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Cynthia Nixon

Full / Real Name: Cynthia Ellen Nixon
Born: 09 April 1966 (53 years old)
Gender: Female

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Bio

Cynthia Nixon is an American actress best known for her starring role as Miranda Hobbes in the comedy-drama television series Sex and the City, from 1998–2004.

She also had a starring role as Petranilla, an extraordinarily beautiful woman who is ambitious, manipulative and cunning and is Godwyn's mother, Anthony and Edmund's sister and detested aunt to Caris, in the television miniseries World Without End.

Emmy- and Tony Award-winner Nixon has been a critically acclaimed and sought after actress since the age of 12.

Nixon played Michele Davis in Curtis Hanson's Too Big to Fail for HBO, a story about the collapse of Wall Street and the financial crisis of 2008 in which a group of powerbrokers decide the fate of the world's economy in a matter of a few weeks. The telepic also stars James Woods, Paul Giamatti and William Hurt.

Prior to that Nixon starred in the sequel to New Line's 2008 summer blockbuster Sex and the City: the Movie, which was released on May 27, 2010. She also played in Richard Laxton's An Englishman in New York opposite John Hurt.

Beforehand, she appeared in Derick and Steven Martini's film Lymelife along with Alec Baldwin and Timothy Hutton and played opposite John Leguizamo in The Babysitters, which premiered at the 2008 Tribeca Film Festival.

Nixon was seen in New Regency's feature Little Manhattan as well as in Alex Steyermark's One Last Thing, which premiered at the 2005 Toronto Film Festival and was screened at the 2006 Tribeca Film Festival.

The actress starred in HBO's telepic Warm Springs, in which she plays Eleanor Roosevelt opposite Kenneth Branagh's Franklin Roosevelt. This role earned Nixon a Golden Globe nomination, a SAG Award nomination, and an Emmy nomination.

In 2004 she starred in the mini-series Tanner on Tanner, directed by Robert Altman and written by Garry Trudeau, a sequel to Tanner '88.

For six seasons Nixon starred as Miranda Hobbes in HBO's much celebrated series, Sex and the City, a role that garnered her an Emmy Award in 2004 for Outstanding Supporting Actress in a Comedy Series, two other Emmy nominations, and four consecutive Golden Globe nominations. Nixon was honoured with the 2001 and 2004 SAG Award for Outstanding Performance by an Ensemble in a Comedy Series.

Nixon was most seen onstage as Mama in Lisa Loomer's Off-Broadway play Distracted, which was directed by Mark Brokaw for the Roundabout Theatre. Her performance earned her a Drama League nomination. Prior to that she performed the title role of The Prime of Miss Jean Brodie.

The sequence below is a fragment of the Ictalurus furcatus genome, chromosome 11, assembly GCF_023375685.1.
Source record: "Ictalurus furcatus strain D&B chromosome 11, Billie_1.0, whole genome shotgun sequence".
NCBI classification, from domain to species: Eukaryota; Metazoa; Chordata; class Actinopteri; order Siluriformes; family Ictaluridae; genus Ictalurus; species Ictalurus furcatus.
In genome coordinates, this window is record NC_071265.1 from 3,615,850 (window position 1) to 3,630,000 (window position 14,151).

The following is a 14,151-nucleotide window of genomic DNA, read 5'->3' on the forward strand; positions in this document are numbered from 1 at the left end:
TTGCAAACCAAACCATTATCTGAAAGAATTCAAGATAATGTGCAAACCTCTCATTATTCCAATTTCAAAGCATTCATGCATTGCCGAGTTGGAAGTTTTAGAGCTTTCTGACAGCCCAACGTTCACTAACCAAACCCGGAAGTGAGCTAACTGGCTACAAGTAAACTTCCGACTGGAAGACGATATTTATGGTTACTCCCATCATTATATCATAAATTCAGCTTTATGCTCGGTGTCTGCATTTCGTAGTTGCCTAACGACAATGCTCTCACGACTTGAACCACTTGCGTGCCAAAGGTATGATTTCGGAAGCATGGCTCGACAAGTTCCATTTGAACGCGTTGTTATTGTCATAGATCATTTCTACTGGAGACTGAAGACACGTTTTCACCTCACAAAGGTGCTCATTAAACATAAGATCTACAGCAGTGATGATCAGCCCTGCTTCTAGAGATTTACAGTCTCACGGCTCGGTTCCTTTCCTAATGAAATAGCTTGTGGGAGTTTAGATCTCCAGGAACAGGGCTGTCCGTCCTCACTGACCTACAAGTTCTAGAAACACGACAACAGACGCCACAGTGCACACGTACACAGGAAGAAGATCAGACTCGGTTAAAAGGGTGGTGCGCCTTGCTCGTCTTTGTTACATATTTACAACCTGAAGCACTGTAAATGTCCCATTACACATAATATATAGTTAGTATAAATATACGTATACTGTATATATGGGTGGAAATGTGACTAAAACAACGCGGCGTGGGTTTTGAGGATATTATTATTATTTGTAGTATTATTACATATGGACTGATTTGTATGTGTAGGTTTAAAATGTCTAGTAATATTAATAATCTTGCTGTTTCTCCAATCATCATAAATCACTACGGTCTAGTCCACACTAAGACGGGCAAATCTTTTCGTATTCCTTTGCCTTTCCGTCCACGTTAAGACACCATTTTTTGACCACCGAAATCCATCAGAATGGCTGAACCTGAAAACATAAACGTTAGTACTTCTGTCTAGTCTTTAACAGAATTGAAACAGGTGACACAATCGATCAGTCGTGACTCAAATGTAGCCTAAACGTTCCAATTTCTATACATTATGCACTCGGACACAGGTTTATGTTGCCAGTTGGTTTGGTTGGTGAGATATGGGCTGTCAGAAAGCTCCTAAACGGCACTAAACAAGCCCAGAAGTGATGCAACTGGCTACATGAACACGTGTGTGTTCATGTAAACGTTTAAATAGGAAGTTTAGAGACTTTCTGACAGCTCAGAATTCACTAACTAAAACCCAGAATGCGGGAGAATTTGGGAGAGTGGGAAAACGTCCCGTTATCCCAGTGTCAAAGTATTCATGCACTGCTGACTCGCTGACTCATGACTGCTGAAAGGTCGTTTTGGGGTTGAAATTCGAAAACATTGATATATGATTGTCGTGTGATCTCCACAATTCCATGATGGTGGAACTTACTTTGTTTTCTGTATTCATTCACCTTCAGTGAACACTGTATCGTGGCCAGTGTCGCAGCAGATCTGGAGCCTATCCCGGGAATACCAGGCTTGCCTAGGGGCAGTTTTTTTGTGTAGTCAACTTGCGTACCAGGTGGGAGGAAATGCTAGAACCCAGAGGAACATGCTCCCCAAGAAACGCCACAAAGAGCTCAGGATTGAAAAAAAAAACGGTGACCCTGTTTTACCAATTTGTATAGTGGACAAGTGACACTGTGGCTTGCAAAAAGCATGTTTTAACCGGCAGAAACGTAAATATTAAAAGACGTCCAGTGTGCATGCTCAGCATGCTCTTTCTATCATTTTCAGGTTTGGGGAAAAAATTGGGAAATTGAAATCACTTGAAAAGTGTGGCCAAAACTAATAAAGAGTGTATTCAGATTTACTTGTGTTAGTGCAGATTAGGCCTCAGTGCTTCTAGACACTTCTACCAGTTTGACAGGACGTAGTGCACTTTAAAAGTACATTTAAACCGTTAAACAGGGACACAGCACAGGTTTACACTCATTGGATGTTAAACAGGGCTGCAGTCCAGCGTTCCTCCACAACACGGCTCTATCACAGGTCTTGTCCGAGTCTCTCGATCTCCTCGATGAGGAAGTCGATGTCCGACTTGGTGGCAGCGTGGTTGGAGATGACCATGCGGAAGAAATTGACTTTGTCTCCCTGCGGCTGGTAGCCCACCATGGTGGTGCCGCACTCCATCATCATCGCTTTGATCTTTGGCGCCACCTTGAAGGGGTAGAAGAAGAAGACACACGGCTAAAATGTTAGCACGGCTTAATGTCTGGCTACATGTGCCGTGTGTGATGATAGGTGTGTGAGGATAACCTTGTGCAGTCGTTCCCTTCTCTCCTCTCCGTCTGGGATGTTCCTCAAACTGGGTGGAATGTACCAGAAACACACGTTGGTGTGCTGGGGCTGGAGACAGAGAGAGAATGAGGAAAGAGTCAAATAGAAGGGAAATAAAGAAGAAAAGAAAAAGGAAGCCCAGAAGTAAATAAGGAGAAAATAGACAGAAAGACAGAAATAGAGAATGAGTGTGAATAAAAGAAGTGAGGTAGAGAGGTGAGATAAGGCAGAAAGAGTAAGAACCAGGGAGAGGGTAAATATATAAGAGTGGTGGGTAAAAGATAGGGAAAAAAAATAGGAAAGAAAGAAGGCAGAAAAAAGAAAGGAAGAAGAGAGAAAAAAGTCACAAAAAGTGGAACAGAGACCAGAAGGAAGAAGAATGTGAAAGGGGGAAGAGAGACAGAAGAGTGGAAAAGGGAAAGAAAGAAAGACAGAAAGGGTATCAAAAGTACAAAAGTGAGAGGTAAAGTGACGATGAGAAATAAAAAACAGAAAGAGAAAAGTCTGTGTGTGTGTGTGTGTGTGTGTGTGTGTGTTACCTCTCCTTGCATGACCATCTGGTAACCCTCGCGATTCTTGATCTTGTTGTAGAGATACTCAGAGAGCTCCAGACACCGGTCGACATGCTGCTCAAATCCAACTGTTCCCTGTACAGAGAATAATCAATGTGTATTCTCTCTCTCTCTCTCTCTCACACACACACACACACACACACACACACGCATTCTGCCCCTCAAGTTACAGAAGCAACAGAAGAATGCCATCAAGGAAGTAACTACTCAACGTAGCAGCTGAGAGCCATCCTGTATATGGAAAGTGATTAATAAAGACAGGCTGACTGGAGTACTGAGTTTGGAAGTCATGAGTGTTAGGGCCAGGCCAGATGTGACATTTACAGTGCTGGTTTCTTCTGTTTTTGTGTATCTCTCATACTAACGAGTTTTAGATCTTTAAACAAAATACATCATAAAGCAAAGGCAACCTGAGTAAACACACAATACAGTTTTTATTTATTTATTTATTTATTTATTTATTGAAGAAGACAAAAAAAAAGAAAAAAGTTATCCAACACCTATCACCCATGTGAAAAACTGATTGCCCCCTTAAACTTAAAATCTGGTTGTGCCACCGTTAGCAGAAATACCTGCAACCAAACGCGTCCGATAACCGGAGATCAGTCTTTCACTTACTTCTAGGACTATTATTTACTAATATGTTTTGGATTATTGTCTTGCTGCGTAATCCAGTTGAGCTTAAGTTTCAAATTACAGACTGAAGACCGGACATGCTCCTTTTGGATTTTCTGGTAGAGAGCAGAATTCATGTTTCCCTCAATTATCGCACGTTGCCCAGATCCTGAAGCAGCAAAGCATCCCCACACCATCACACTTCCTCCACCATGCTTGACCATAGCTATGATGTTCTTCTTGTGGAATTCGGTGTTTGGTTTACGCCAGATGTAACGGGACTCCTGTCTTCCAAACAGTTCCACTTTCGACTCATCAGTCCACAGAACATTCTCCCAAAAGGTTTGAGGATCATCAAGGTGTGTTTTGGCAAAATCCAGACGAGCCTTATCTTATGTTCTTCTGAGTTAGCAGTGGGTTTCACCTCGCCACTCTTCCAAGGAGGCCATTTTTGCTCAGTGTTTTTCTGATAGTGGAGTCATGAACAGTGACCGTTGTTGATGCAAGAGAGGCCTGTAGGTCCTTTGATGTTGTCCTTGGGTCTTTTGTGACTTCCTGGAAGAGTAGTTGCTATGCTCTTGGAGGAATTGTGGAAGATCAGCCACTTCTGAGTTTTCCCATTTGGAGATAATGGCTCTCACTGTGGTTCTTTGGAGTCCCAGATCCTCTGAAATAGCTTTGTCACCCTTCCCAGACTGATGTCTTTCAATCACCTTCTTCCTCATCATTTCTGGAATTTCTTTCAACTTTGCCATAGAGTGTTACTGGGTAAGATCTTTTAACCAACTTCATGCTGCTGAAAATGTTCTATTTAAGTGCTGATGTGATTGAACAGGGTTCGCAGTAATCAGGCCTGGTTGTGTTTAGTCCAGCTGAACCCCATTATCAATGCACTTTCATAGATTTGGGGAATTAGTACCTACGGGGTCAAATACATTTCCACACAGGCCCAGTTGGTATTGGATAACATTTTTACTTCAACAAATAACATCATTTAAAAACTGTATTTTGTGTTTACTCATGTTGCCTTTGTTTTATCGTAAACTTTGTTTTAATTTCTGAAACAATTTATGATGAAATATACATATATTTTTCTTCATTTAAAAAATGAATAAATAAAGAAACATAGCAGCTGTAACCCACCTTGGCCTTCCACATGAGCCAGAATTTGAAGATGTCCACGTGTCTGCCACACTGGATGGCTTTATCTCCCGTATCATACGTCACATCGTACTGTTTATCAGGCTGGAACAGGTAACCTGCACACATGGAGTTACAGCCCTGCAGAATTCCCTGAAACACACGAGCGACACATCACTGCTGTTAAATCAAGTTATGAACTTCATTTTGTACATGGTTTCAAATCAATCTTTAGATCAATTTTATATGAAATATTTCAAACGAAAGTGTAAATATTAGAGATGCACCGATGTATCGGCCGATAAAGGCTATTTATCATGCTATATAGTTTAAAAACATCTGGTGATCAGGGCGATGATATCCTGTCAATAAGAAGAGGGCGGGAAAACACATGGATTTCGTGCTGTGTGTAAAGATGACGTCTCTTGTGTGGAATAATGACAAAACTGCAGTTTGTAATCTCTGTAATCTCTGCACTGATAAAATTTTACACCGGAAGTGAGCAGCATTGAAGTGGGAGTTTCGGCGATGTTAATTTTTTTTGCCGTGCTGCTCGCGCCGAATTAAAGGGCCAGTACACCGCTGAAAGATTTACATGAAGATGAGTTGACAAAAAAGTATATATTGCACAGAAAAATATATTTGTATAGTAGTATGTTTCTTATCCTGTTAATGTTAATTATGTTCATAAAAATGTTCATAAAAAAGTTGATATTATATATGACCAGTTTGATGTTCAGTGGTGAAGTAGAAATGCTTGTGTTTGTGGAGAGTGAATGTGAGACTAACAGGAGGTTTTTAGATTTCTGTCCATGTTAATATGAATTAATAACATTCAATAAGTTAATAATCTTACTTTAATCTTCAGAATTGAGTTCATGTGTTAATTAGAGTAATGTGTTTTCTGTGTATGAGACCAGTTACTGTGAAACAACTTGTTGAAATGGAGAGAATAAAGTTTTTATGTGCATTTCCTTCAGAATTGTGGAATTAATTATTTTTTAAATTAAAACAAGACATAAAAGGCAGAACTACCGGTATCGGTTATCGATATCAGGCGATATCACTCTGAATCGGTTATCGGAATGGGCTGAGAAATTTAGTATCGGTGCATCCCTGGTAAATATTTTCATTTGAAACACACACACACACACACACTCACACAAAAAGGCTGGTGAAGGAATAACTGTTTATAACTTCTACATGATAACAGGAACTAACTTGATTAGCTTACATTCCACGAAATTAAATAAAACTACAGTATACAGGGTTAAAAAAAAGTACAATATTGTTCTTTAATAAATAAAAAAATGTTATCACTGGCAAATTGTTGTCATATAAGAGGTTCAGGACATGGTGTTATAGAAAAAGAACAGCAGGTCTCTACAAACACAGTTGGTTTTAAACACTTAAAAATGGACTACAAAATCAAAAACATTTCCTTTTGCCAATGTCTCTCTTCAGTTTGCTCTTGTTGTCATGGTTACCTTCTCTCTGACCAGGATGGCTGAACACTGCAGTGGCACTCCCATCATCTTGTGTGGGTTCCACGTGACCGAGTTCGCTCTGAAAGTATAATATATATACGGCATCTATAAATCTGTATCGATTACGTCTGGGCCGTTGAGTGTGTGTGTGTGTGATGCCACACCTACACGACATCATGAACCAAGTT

In 2006 the actress completed a successful run in the Manhattan Theatre Club production of David Lindsay-Abair's Pulitzer Prize winning play Rabbit Hole for which she won the Tony Award for Best Actress, as well as earned a Drama League nomination and an Outer Critics Circle Award nomination.

Prior to that, she performed on Broadway as Mary Haines in The Roundabout's revival of The Women, which was also broadcast on PBS' Stage to Screen series.

Nixon won a Theatre World Award at 14 for her stage debut as Dinah Lord in Ellis Rabb's production of The Philadelphia Story at Lincoln Center's Vivian Beaumont Theatre.

At 15, she was directed by acclaimed filmmaker Louis Malle in the title role of John Guare's Lydie Breeze. Most remarkably, at age 18, she appeared simultaneously in two Broadway productions, David Rabe's Hurlyburly and Tom Stoppard's The Real Thing, both directed by Mike Nichols.

Nixon began her film career at age 12 with Ronald F. Maxwell's Little Darlings and went on to appear in Sidney Lumet's Prince of the City, Milos Forman's Amadeus, Robert Altman's O.C. & Stiggs, Marshall Brickman's The Manhattan Project,Let it Ride, Addams Family Values, The Pelican Brief,John Hughes' Baby's Day Out, Marvin's Room, The Out-of-Towners, Igby Goes Down, and Advice from a Caterpillar, based on the play by the Douglas Carter Beane.

Nixon's very first professional job was an ABC After School Special, Seven Wishes of a Rich Kid, costarring Butterfly McQueen. She went on to appear in PBS's presentation of Mark Twain's Private History of a Campaign that Failed, Lanford Wilson's Fifth of July and Women and Wallace (the last two for American Playhouse).

She appeared on network television in a guest role on Law & Order: Criminal Intent, as well as on Law & Order: SVU, a role which earned her an Emmy Award for Guest Actress in a Drama Series.

Additional appearences include House, ER, and Papa's Angels. In 2009, Nixon was awarded a Spoken Word Grammy for her recording of Al Gore's An Inconvenient Truth.

Nixon also appears in the film Rampart with Anne Heche and Woody Harrelson and reprised her guest starring role on Season Two of Showtime's critically acclaimed hit The Big C, opposite Laura Linney.

Born and raised in New York City, Nixon attended Hunter College High School and has a degree in English Literature from Barnard College. She and her fiancé Christine live in New York City with their daughter, Samantha, and sons, Charlie and Max.


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